WASHINGTON -- JPMorgan Chase would pay a record $13 billion under a tentative agreement to resolve federal allegations that it knowingly sold faulty mortgage securities that contributed to the financial crisis, a person familiar with the talks said yesterday.
If finalized, the deal with the Justice Department would be the largest penalty ever paid by a single company, representing a tremendous win for the government after years of public criticism over its struggle to hold Wall Street accountable for its crisis-era misdeeds.
It also would leave the nation's largest bank and its executives still at risk of criminal prosecution, a humbling concession.
"JPMorgan had been trying to get amnesty for criminal prosecution," the person familiar with the negotiations said. But Attorney General Eric Holder, in a phone call earlier this month with JPMorgan CEO Jamie Dimon, said "that was a nonstarter," the person said.
Officials at JPMorgan and Justice declined to comment.
JPMorgan emerged from the financial crisis relatively unscathed but has struggled to shake off the vestiges of that era.
The deal also would end a California probe, as well as a separate lawsuit filed by New York State Attorney General Eric T. Schneiderman last October over shoddy mortgage securities. Many of the probes stem from JPMorgan's Bear Stearns unit.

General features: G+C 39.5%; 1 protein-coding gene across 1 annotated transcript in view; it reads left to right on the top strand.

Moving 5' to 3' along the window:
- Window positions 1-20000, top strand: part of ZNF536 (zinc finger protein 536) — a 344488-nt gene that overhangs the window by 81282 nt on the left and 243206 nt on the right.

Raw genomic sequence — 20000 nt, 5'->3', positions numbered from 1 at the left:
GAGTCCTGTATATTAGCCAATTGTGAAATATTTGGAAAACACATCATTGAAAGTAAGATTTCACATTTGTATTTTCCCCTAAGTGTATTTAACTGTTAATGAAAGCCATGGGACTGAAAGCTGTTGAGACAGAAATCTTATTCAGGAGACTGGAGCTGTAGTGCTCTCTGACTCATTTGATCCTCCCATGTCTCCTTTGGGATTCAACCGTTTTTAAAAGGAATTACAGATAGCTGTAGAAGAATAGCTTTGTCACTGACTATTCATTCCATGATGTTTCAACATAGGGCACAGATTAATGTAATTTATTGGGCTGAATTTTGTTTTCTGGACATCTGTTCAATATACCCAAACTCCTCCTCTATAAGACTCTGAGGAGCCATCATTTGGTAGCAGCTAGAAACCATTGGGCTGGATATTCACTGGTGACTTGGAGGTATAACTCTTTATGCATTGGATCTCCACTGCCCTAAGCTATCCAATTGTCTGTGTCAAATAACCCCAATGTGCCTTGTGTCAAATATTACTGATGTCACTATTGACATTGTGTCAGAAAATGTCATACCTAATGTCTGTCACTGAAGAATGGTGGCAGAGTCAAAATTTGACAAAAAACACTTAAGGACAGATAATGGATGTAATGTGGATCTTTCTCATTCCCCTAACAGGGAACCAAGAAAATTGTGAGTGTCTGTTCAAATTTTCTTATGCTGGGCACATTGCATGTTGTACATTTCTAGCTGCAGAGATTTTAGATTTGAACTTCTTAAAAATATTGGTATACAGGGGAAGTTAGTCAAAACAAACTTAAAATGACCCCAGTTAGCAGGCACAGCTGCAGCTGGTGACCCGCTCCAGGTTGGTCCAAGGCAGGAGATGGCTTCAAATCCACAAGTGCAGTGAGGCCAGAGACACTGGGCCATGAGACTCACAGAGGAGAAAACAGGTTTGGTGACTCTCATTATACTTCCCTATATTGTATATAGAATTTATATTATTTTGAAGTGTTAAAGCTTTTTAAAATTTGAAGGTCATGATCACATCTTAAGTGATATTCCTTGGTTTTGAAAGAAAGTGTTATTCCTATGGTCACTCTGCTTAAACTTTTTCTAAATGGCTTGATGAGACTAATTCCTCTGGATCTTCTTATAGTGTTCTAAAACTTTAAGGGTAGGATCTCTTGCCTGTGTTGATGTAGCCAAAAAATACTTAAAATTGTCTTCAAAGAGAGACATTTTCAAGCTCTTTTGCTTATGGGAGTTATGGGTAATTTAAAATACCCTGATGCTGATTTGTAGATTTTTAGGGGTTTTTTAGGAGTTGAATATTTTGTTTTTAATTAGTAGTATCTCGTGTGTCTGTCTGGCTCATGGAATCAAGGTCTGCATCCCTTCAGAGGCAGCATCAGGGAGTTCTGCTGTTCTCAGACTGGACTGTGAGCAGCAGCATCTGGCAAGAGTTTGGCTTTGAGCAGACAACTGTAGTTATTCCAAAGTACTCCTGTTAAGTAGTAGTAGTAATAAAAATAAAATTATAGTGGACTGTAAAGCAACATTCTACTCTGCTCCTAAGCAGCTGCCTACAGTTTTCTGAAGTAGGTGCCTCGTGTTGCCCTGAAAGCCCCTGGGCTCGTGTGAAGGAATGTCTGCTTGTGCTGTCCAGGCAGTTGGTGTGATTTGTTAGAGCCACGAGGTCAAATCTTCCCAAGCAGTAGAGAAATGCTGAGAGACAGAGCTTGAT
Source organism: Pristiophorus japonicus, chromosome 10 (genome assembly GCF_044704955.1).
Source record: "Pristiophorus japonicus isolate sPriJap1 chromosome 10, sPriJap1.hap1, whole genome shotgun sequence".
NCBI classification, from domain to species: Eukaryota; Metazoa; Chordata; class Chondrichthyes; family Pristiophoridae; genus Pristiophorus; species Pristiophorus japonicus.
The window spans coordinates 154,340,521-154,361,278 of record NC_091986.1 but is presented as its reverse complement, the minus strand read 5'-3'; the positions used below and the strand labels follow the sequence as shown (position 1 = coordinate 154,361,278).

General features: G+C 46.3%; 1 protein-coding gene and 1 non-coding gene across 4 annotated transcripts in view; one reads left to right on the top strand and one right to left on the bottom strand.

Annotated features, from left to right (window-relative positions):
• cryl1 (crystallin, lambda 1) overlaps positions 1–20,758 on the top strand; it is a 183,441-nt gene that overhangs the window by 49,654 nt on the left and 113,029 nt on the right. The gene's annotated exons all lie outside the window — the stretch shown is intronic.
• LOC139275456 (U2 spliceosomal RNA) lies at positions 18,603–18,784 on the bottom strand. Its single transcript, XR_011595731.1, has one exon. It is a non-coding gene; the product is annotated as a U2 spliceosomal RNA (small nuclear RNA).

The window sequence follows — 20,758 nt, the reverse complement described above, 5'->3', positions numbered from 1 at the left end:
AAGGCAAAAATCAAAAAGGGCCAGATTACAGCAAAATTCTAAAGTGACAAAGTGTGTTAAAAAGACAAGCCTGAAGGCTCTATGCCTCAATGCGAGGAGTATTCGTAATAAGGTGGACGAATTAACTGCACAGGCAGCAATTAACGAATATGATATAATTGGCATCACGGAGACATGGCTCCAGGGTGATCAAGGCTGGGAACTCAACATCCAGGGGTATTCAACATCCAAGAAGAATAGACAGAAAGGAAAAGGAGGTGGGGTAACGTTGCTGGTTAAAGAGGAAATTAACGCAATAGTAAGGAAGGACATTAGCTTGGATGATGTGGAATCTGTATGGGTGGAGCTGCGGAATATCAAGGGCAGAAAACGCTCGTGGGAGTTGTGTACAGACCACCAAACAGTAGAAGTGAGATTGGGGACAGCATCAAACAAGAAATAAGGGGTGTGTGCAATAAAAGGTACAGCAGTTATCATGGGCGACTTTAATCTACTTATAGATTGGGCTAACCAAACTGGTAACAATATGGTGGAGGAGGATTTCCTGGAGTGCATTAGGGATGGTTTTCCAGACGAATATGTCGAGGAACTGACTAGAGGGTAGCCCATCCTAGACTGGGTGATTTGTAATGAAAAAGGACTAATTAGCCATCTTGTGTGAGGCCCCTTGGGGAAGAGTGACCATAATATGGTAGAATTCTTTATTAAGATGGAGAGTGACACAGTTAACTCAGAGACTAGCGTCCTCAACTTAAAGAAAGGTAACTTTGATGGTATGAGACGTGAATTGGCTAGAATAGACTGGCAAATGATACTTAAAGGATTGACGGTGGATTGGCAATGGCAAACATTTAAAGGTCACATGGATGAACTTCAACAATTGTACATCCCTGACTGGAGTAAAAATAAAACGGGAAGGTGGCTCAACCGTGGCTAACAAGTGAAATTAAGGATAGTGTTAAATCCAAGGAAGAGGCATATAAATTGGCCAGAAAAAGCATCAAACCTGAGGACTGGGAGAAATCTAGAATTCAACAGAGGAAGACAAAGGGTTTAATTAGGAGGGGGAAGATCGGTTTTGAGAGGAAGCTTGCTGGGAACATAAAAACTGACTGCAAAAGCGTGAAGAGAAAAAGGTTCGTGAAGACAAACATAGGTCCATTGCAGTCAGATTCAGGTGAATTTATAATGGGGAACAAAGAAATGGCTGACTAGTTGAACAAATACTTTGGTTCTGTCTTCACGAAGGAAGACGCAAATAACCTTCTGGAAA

JPMorgan and Justice have been negotiating a potential deal for months, but talks heated up a few weeks ago. The stakes are high for both sides.
Pulling off a record settlement would be a significant accomplishment for Holder. Justice has levied multimillion-dollar fines against big banks, including HSBC and Barclays, but to lawmakers and consumer advocates, those penalties are tantamount to a slap on the wrist.
"Resolving the mortgage cases for $13 billion is a major win for the DOJ, particularly since the deal only applies to the civil case," said Thomas Gorman, a securities lawyer at the Dorsey & Whitney law firm. "It also brings to account a major Wall Street player for the market crisis, something enforcement officials and the public have been looking for."
JPMorgan is urgently attempting to wrap up a barrage of investigations into its conduct in recent years, leading the bank to report its first quarterly loss in nearly a decade last week. Dimon, once considered the sage of Wall Street, has taken a conciliatory tone with regulators and has called the legal fallout "painful" for him and the company.
The deal could be finalized soon, said a person familiar with the negotiations who was not authorized to speak publicly. Justice and JPMorgan are hammering out the final details, including a statement listing what the company did wrong.
JPMorgan is among the 18 financial firms sued by the Federal Housing Finance Agency in 2011 to recoup losses sustained by Fannie Mae and Freddie Mac from securities bundled with poorly underwritten home loans. To date, the agency has settled three of those cases, including a $885 million deal with UBS in July.